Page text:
On ellipsoid surfaces, the great circle calculations get really complex. No closed-form formulas exist for most of the problems, and numerical solutions must be used. Of course, excellent libraries performing all the required calculations for different ellipsoids exist, e.g. proj.4 and its Python bindings, pyproj. However, the numerical formulas are much slower than the analytical ones. Many common operations require a massive amount of geodetic calculations. For example, we might have a voyage consisting of 20 waypoints. To simply find out the distance remaining on the voyage, we need to project the ship’s actual location on each of the 19 sublegs. On an ellipsoid surface, each projection calculation includes an optimization loop and requires perhaps 10–12 distance calculations, or a total of 190–228 calculations. If this is performed for every point on a historical track of, say, 40,000 points, the time required by the projection calculations may become a genuine issue even with highly optimized libraries such as proj.4.

Algorithm execution times

To illustrate the speed difference of different algorithms, I ran a piece of code projecting 1000 points on a line with three different algorithms: analytic (spherical projection), numeric (with pyproj) and hybrid. The analytic algorithm uses closed-form formulas presented in [1]. The numeric and hybrid algorithms find a numeric solution by optimizing the geometry shown in Figure 3. Distance \(y\) from \(P\) to \(P'\) is calculated for different values of \(d\). When \(y\) is minimized, we have a solution for \(P'\). The difference between the latter two algorithms is that the numeric one uses the GPS standard WGS84 [2] projection everywhere, while the hybrid algorithm calculates the \(d\) and \(y\) distances using spherical projection.

Figure 3: Numerical approximation of point projection.

Figure 4 shows the test results. Even though the projection was run in a scalar fashion (looping through the points) and therefore there was a significant execution overhead, the analytic solution is almost an order of magnitude faster than the numeric ones. There is a small but rather insignificant gain acquired in the hybrid version.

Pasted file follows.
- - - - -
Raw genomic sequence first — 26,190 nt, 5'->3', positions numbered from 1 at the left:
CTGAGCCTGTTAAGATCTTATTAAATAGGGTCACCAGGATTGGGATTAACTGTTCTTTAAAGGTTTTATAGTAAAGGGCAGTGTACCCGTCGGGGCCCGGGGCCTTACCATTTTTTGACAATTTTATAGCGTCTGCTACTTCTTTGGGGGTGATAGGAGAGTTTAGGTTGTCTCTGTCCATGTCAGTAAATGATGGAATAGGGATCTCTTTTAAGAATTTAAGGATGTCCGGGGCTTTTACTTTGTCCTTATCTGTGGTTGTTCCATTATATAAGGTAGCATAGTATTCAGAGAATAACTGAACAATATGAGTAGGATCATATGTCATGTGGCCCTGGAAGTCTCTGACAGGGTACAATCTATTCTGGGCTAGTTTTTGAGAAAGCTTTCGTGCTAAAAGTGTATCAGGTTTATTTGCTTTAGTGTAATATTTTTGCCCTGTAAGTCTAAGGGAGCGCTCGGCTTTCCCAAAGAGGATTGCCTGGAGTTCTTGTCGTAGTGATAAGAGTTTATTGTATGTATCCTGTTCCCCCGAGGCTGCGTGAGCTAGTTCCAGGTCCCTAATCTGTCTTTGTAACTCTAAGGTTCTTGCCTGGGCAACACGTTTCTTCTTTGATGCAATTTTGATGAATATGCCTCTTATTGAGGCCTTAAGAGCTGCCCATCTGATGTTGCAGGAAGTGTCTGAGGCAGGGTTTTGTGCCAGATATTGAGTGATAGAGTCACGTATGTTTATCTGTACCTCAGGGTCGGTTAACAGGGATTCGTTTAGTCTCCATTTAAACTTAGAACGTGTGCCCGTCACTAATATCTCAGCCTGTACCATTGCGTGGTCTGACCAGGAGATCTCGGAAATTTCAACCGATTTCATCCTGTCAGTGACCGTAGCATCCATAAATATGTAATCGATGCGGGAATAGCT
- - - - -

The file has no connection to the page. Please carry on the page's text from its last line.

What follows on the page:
Figure 4: Test run results.


The test in the previous section was for one segment only. A typical voyage contains multiple waypoints, and finding our location on the voyage requires at least one projection calculation for each segment. Therefore, the algorithm selection becomes crucial for our optimization performance. In practice, we need to perform the projection calculations with the spherical formulas, and then re-calculate the distance d using the ellipsoid algorithms provided by pyproj. This provides us a reasonable accuracy and good computational performance. This is one of the examples in which careful algorithm selection is crucial. Without thinking, we could either have a really fast implementation and insufficient accuracy, or a really accurate implementation running with a glacial speed. By designing our implementation carefully, we are able to get the best of the both worlds.

The calculations above leave much room for improvement regarding performance. Direct Numpy implementation of the analytic spherical formula, even when vectorized, requires multiple temporary arrays to store the intermediate results. The ellipsoid versions do not run vectorized at all, but need to be looped instead. In the next blog post, we will pluck some low-hanging performance fruit by re-implementing our geodesy calculations in Cython.

[1](1, 2) See e.g.
Matti Airas is a senior research developer at Eniram. He is a member of Eniram’s Algorithm Development team, responsible for developing the Python based backbone of Eniram’s products. When not at work, he enjoys performing experiments on his Spanish Water Dog, sailing, creating weird items with his 3D printer, and fiddling with radio-controlled devices.